Setup a new project

  1. Follow the install steps
  2. Delete the .git folder and run git init, then configure repository for your custom project
  3. Develop
  4. To update run composer update / yarn update and compile
  5. Breaking changes in the dependencies? Update your custom code then update the new versions in composer.json and run composer update
  6. Need another new project ? Start again from the first step


When we must make breaking changes to the packages, we increase the minor version. Due to how dependencies are defined, composer will not update the dependencies for you in that case, that's why you need to look at the changelog, be aware of the changes, update your code and then manually update the dependencies' minor version, so that you can continue to receive updates.

When updating Enso and introducing possibly breaking changes, we might make available various Artisan commands, meant to make the update easier. You can see the list of currently available commands by running php artisan enso and remember to always consult the changelog.


When you run compose update and the front-end assets are published/upgraded recompiling (yarn dev/prod) is all you need to do. If packages that depend on new permissions are added in the update process, you should run php artisan:migrate to add those permissions to the database.


Localisation is supported, with several languages already available out of the box and with the option to add others.

Once a language has been made available, an application user can choose the language he wants to use in the preferences side bar. Until that choice is made, users will be using the default application locale.

Since on the authentication pages (login, password reset) the user is not currently logged in and the system would not normally have access to his preferences, the application will attempt to use the user's preferences from the browser's local storage if they were ever set, falling back to the application language otherwise.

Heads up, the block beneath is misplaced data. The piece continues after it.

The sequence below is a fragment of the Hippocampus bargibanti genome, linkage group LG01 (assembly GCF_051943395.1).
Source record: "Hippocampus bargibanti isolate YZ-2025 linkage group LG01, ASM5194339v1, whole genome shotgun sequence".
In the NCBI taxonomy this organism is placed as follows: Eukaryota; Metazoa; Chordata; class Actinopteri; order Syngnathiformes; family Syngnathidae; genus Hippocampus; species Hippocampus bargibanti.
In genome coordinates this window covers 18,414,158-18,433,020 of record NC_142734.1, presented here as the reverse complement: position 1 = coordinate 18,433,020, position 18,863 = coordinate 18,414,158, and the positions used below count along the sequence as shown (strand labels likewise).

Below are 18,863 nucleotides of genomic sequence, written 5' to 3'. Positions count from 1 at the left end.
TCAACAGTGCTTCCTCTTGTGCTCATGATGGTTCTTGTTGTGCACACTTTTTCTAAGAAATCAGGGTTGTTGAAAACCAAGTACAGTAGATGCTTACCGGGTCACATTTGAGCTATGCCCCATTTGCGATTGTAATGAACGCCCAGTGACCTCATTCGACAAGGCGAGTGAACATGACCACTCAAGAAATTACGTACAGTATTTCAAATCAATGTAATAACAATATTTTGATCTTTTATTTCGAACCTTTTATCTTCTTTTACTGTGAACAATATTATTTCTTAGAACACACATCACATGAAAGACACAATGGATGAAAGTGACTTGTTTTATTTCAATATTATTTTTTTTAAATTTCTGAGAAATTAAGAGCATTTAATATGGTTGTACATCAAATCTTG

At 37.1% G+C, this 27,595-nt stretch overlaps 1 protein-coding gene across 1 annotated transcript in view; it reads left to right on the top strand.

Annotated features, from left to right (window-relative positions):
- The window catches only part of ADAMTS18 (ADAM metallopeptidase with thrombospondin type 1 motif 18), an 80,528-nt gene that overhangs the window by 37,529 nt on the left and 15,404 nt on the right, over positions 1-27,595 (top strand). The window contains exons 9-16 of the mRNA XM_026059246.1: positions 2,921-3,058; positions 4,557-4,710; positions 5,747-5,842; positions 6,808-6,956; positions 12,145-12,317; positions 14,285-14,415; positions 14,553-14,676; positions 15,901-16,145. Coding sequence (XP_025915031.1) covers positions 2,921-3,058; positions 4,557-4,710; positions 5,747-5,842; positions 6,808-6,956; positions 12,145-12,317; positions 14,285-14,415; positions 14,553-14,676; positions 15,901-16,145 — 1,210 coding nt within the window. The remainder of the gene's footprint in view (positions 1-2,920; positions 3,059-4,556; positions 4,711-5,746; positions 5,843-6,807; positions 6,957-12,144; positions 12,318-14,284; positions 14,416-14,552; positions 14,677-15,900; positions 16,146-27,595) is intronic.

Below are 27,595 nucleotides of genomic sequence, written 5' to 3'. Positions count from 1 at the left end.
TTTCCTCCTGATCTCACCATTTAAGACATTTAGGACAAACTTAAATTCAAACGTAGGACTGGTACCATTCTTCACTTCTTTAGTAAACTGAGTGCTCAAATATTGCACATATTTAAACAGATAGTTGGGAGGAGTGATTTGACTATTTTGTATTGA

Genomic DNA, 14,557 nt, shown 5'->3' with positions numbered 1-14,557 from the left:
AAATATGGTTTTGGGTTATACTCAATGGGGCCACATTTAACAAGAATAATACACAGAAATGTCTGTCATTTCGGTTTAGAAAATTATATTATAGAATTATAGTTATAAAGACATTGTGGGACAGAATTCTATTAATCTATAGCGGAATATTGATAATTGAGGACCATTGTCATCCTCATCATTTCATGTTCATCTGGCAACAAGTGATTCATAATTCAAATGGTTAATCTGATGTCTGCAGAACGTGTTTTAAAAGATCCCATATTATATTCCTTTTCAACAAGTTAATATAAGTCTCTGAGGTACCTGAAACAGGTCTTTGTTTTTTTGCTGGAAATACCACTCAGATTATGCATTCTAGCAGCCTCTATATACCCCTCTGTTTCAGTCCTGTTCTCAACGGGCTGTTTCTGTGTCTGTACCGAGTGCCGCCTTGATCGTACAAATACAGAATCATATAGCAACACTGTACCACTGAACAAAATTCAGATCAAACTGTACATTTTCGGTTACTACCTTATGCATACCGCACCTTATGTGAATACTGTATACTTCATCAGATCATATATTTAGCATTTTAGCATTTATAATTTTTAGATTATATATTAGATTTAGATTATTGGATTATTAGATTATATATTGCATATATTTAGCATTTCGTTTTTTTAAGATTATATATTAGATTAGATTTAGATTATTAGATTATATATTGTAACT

Once the user is logged in, both the back-end and the front-end will have access to the translated values that have been added in the application.

If you want to add/contribute a new language, there are a few steps involved, so please check out the relevant section of the localisation package.


We want to keep the compiled size down throughout the Enso ecosystem so icons are imported selectively.

What this means for you is that the necessary icons should be imported inside your components/pages. If you want to import FA icons globally (not recommended) the place to include them is:


For menus, icons should be imported in: assets/js/core/structure/sidebar/icons/app.js

For languages, flag icons should be imported in: resources/assets/sass/app.scss

(use flags.scss as a reference)

Email templates

By default, Enso comes with a few templates for the email notifications used out of the box. If you need to create other templates or change the existing ones, a good starting point is to publish the existing templates, using the php artisan vendor:publish --tag=enso-mail artisan command.

The blade templates will be published in the resources/views/vendor/laravel-enso folder. You'll find the template layout and partials in the core folder and sub-folders.

By default, the Mailtrap token variable is used for the unsubscribe link. You may customize the footer partial to use the desired token.

Vuex store

When developing an application on top of Enso, it makes sense to keep your app state data separate from the core Enso state. In order to achieve this, you need to customize just 2 files, one for each layer.


  • you need a StateBuilder implementation class, that should be given as a value for the enso.config.stateBuilder configuration parameter
  • by default, the App\Classes\LocalState is provided as blank template
  • the additional state data is returned to the front end via the same response (/core/api) as the core Enso state data


As you may need to initialize or otherwise process the local state data received from the back-end, resources/assets/js/localState.js holds the entry point method you can customize and add logic to.

Here you'll have access to the Vuex context object and your local state data, received from the back-end.